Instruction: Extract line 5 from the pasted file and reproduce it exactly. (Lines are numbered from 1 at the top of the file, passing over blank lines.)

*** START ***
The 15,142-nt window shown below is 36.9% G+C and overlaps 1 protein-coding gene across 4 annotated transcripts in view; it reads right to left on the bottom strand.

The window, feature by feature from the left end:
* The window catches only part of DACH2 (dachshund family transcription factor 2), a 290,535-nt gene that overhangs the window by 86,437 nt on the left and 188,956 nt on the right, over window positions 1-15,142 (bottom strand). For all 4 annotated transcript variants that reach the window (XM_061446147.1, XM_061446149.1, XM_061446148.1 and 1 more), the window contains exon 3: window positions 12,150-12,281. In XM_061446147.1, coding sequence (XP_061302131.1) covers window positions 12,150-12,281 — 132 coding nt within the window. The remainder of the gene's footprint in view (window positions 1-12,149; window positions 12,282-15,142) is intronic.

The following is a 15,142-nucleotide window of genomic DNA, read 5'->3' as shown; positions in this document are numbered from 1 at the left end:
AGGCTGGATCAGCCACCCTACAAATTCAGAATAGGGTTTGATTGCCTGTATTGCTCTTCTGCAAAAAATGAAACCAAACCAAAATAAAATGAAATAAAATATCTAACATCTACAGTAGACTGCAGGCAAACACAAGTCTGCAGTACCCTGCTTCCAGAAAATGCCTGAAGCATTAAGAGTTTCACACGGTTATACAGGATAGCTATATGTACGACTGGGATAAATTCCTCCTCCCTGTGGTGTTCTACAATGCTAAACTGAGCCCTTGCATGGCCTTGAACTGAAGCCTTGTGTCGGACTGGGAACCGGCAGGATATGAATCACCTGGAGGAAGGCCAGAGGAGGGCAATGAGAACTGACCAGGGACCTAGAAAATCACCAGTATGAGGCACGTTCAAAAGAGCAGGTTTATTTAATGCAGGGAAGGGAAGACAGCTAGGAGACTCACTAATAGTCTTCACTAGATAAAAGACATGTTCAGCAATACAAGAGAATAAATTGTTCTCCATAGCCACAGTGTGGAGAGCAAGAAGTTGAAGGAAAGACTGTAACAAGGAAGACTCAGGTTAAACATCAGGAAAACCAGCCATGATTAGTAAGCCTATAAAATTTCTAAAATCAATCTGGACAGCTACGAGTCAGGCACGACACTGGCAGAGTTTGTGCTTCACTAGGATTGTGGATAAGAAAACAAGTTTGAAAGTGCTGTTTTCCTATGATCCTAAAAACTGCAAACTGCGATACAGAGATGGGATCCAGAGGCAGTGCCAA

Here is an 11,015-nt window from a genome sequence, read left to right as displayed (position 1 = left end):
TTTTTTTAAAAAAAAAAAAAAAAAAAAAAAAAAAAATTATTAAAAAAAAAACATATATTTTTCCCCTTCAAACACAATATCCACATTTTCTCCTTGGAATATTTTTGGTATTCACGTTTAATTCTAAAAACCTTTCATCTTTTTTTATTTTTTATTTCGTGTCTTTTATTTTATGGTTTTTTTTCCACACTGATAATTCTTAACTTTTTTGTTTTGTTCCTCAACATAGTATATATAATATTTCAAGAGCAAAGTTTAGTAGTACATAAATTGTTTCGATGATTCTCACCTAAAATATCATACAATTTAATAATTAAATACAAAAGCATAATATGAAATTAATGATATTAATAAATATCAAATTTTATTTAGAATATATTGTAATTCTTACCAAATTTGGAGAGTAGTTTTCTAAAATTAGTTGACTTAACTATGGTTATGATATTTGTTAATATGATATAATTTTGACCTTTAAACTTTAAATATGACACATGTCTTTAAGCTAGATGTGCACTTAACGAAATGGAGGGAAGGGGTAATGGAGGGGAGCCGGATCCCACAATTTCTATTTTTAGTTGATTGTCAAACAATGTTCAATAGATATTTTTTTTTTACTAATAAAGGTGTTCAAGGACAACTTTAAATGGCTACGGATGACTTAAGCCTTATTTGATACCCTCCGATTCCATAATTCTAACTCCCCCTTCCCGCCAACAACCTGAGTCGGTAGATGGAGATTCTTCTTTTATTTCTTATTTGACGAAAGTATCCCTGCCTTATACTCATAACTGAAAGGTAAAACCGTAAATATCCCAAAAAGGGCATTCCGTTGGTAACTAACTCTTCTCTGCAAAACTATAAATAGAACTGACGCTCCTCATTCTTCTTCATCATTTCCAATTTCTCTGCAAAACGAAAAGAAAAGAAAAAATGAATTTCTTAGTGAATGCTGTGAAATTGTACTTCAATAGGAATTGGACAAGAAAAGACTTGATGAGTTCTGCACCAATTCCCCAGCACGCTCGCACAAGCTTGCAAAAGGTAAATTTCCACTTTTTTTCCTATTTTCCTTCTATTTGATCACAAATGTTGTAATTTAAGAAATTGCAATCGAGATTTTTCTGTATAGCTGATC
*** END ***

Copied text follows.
AGGCTGGATCAGCCACCCTACAAATTCAGAATAGGGTTTGATTGCCTGTATTGCTCTTCTGCAAAAAATGAAACCAAACCAAAATAAAATGAAATAAAATATCTAACATCTACAGTAGACTGCAGGCAAACACAAGTCTGCAGTACCCTGCTTCCAGAAAATGCCTGAAGCATTAAGAGTTTCACACGGTTATACAGGATAGCTATATGTACGACTGGGATAAATTCCTCCTCCCTGTGGTGTTCTACAATGCTAAACTGAGCCCTTGCATGGCCTTGAACTGAAGCCTTGTGTCGGACTGGGAACCGGCAGGATATGAATCACCTGGAGGAAGGCCAGAGGAGGGCAATGAGAACTGACCAGGGACCTAGAAAATCACCAGTATGAGGCACGTTCAAAAGAGCAGGTTTATTTAATGCAGGGAAGGGAAGACAGCTAGGAGACTCACTAATAGTCTTCACTAGATAAAAGACATGTTCAGCAATACAAGAGAATAAATTGTTCTCCATAGCCACAGTGTGGAGAGCAAGAAGTTGAAGGAAAGACTGTAACAAGGAAGACTCAGGTTAAACATCAGGAAAACCAGCCATGATTAGTAAGCCTATAAAATTTCTAAAATCAATCTGGACAGCTACGAGTCAGGCACGACACTGGCAGAGTTTGTGCTTCACTAGGATTGTGGATAAGAAAACAAGTTTGAAAGTGCTGTTTTCCTATGATCCTAAAAACTGCAAACTGCGATACAGAGATGGGATCCAGAGGCAGTGCCAA